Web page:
#kidlitwomen: Black Girl Economics In Young Adult Fiction

Starting March 1st, we’re celebrating Women’s History month with 31 days of posts focused on improving the climate for social and gender equality in the children’s and teens’ industry. Join in the conversation here or Twitter #kidlitwomen and access all the #KidlitWomen posts this month on our FaceBook page https://www.facebook.com/kidlitwomen/


Every moment happens twice: inside and outside, and they are two different histories.”  ~Zadie Smith

What am I going to do about a time of my life in which the brilliance of Black girls had no mirror?”  ~Jacqueline Woodson

Recently, I’ve been researching Black girl economics in literature, specifically the value placed upon African American girls and women in youth literature. There are a few ways to consider this valuation. We can determine the value placed upon the presence of African American women as writers and then, we can consider the ways African American girls are valued in the literature itself. Today, let’s just look at the presence of African American women writers in children’s and young adult literature and why these numbers are important.

Economics is the science of decision-making. At its fundamental level, it considers the opportunity cost one faces when trying to maximize their utility or satisfaction. Consider young adult (YA) literature in this context. For each year 2014–2017, I’ve used data collected from the Cooperative Children’s Book Center (CCBC) University of Wisconsin-Madison to count the number of books published by traditional publishers written by African American women. Because this data only reflects titles submitted to them each year, I added titles that were also identified in the annual lists curated by Dr. Zetta Elliott and myself and released every December. This data indicates a mere 1% of youth literature published each year are written by African American women for readers ages 8-18. My numbers include neither picture books nor nonfiction books.

Books Published by African American women for readers ages 8-18

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Looking at the roughly 3,000 youth books that are published annually, I’ve been able to identify the following number of YA (age12-18) books written by African American women with African American female lead characters.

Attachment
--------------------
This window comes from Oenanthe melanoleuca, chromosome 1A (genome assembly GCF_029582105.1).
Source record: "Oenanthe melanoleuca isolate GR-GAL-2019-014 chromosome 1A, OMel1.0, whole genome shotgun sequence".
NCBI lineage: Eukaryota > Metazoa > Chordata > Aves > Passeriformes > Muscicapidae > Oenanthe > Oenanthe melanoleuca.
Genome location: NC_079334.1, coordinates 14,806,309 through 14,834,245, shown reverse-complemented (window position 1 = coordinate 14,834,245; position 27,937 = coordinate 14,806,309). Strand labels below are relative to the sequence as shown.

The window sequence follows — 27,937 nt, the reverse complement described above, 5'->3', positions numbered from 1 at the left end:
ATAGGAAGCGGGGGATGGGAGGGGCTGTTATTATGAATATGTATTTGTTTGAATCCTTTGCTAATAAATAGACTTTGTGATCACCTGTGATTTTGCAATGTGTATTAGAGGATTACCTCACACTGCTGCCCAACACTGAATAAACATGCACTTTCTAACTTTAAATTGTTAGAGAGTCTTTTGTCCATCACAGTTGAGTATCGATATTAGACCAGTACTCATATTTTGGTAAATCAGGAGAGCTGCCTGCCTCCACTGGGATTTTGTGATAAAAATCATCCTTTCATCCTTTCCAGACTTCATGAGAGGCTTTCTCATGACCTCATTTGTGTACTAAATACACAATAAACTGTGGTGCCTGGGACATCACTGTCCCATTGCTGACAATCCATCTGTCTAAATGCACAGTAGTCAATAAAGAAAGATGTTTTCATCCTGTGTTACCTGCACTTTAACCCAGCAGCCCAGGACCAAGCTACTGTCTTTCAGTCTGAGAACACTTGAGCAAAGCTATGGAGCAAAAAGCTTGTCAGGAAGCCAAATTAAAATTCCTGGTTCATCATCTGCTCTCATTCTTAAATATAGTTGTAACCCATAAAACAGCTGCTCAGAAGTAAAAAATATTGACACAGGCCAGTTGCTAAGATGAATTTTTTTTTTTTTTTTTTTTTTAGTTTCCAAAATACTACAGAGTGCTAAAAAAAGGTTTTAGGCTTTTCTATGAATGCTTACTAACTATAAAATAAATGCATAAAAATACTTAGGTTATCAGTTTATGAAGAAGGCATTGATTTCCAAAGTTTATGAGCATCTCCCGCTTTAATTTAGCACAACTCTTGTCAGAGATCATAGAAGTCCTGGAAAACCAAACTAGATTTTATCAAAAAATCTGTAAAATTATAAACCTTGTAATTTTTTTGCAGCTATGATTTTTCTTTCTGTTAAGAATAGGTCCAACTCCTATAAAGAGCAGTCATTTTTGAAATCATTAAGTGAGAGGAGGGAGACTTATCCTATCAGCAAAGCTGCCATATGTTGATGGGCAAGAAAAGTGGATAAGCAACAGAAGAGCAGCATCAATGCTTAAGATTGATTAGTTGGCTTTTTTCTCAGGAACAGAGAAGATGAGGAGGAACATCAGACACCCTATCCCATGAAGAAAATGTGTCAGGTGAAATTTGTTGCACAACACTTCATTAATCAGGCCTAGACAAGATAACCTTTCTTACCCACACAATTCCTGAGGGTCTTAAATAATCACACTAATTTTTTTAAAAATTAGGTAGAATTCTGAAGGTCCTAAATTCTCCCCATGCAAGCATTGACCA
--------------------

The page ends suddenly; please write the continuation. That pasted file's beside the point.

2015 8
2016 14
2017 11

Among these traditionally published books over this three-year period, I only found one with LGBT+ content (Little and Lion by Brandi Colbert. 2017, Little Brown Books) and two that were speculative fiction (Akata Warrior by Nnedi Okorafor. 2017, Viking; Siege of Shadows by Sarah Raughley. 2017, Simon Pulse). None had Afro Latinas that I found. The vast majority of these traditionally published texts are realistic fiction, situating the vast majority of these girls and the women who tell their stories outside the creative realms of comics, graphic novels, speculative fiction, mystery, horror and suspense.

In this quantitative context of YA literature, with publishers investing little in books by African American women, these books and ostensibly the stories they tell seem to have little value. With so few books written by these women about African American girls, they too are devalued and become practically invisible.

Data collated from the educational system suggests similar messages about these girls. The National Assessment of Educational Progress (NAEP), reports on student achievement in mathematics, reading, science, and writing through the Nation’s Report Card. This online tool annually relates information on progress in these areas by race or by gender, but not by race and gender thus telling us nothing about African American girls. It is difficult to determine whether this is an issue of states collecting standardized test results by race and gender or in choosing to release it.

In 2017, CALmatters was able to access unpublished standardized test results from the state of California that was broken down by race and gender. This data indicated that across racial lines, girls outperformed boys in reading. 24% of Black boys and 38% of Black girls were tested to be proficient readers. With both groups far below an acceptable level, all attention went to Black boys who no doubt need the attention, but so do the Black girls who were tested. This data offers a rare opportunity to document the academic progress of Black girls and to begin to show where schools are failing to meet their needs.

Other than the data from California, there seems to be little research addressing what African American girls experience in schools other than punitive actions taken against them. The invisibility of Black girls is a reality that extends beyond youth literature.

After reviewing research devoted to overall African American girl literacies, Muhammad and Haddix recognized the need for additional research around these literacies particularly of a type that will incorporate African American girls’ perspectives into educational practices. A more comprehensive image of these girls will allow for the educational system to better meet their needs while transforming perceptions about the girls. It’s important to realize that the issues of value and visibility extends beyond books and schools into matters that reflect the genuine vulnerability of this segment of the population. This small examination of youth literature only uncovers a small, but important way that Black women and girls are unheard.

This is where I turn to YA literature and question what value is placed upon African American girls inside these fictions because literary texts reflect societal practices. Rather than looking solely at the numbers of books published, what evidence of value can be found inside the narratives themselves? This is where my work continues.


edited 12 March 2018


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